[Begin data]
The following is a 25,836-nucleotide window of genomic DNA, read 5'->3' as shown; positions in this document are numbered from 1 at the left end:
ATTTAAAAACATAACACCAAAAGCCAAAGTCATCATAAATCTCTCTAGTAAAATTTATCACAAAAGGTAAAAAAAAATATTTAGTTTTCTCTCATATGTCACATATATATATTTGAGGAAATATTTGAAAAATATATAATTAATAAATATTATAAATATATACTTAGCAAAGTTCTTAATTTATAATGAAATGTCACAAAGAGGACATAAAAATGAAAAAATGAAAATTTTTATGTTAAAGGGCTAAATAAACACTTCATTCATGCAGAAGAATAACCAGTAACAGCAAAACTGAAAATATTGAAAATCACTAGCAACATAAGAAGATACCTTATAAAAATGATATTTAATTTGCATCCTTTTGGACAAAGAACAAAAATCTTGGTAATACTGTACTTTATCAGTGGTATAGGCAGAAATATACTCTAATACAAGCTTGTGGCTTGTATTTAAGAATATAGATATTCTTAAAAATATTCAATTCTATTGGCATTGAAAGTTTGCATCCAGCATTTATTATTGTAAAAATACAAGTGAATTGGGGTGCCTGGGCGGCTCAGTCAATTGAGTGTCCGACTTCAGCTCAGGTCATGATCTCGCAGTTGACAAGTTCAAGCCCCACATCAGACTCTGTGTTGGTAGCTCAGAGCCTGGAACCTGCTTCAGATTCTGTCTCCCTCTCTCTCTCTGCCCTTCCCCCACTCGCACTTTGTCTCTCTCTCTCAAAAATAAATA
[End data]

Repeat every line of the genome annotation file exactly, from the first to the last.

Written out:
The following is a 25,836-nucleotide window of genomic DNA, read 5'->3' as shown; positions in this document are numbered from 1 at the left end:
ATTTAAAAACATAACACCAAAAGCCAAAGTCATCATAAATCTCTCTAGTAAAATTTATCACAAAAGGTAAAAAAAAATATTTAGTTTTCTCTCATATGTCACATATATATATTTGAGGAAATATTTGAAAAATATATAATTAATAAATATTATAAATATATACTTAGCAAAGTTCTTAATTTATAATGAAATGTCACAAAGAGGACATAAAAATGAAAAAATGAAAATTTTTATGTTAAAGGGCTAAATAAACACTTCATTCATGCAGAAGAATAACCAGTAACAGCAAAACTGAAAATATTGAAAATCACTAGCAACATAAGAAGATACCTTATAAAAATGATATTTAATTTGCATCCTTTTGGACAAAGAACAAAAATCTTGGTAATACTGTACTTTATCAGTGGTATAGGCAGAAATATACTCTAATACAAGCTTGTGGCTTGTATTTAAGAATATAGATATTCTTAAAAATATTCAATTCTATTGGCATTGAAAGTTTGCATCCAGCATTTATTATTGTAAAAATACAAGTGAATTGGGGTGCCTGGGCGGCTCAGTCAATTGAGTGTCCGACTTCAGCTCAGGTCATGATCTCGCAGTTGACAAGTTCAAGCCCCACATCAGACTCTGTGTTGGTAGCTCAGAGCCTGGAACCTGCTTCAGATTCTGTCTCCCTCTCTCTCTCTGCCCTTCCCCCACTCGCACTTTGTCTCTCTCTCTCAAAAATAAATA